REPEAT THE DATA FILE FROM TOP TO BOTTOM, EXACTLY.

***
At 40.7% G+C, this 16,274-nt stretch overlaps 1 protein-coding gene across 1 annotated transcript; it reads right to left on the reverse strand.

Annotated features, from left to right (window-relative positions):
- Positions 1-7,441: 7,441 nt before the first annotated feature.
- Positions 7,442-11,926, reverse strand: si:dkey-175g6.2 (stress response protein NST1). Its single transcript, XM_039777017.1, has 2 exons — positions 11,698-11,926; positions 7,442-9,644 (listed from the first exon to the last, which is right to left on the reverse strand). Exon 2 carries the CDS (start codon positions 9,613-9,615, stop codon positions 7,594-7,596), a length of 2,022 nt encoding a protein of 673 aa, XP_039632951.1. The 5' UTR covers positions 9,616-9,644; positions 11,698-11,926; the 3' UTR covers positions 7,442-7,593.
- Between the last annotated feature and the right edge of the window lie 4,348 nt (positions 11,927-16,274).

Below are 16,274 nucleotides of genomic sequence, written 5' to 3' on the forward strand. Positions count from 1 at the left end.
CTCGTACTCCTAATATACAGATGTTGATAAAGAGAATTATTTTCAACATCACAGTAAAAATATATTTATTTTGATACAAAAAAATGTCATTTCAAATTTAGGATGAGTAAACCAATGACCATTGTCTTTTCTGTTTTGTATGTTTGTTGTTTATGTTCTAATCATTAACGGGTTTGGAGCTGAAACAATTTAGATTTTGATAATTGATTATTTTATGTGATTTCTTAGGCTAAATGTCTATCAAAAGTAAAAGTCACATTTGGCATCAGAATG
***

At 40.7% G+C, this 16,274-nt stretch overlaps 1 protein-coding gene across 1 annotated transcript; it reads right to left on the reverse strand.

Annotated features, from left to right (window-relative positions):
- Positions 1-7,441: 7,441 nt before the first annotated feature.
- Positions 7,442-11,926, reverse strand: si:dkey-175g6.2 (stress response protein NST1). Its single transcript, XM_039777017.1, has 2 exons — positions 11,698-11,926; positions 7,442-9,644 (listed from the first exon to the last, which is right to left on the reverse strand). Exon 2 carries the CDS (start codon positions 9,613-9,615, stop codon positions 7,594-7,596), a length of 2,022 nt encoding a protein of 673 aa, XP_039632951.1. The 5' UTR covers positions 9,616-9,644; positions 11,698-11,926; the 3' UTR covers positions 7,442-7,593.
- Between the last annotated feature and the right edge of the window lie 4,348 nt (positions 11,927-16,274).

Below are 16,274 nucleotides of genomic sequence, written 5' to 3' on the forward strand. Positions count from 1 at the left end.
CTCGTACTCCTAATATACAGATGTTGATAAAGAGAATTATTTTCAACATCACAGTAAAAATATATTTATTTTGATACAAAAAAATGTCATTTCAAATTTAGGATGAGTAAACCAATGACCATTGTCTTTTCTGTTTTGTATGTTTGTTGTTTATGTTCTAATCATTAACGGGTTTGGAGCTGAAACAATTTAGATTTTGATAATTGATTATTTTATGTGATTTCTTAGGCTAAATGTCTATCAAAAGTAAAAGTCACATTTGGCATCAGAATG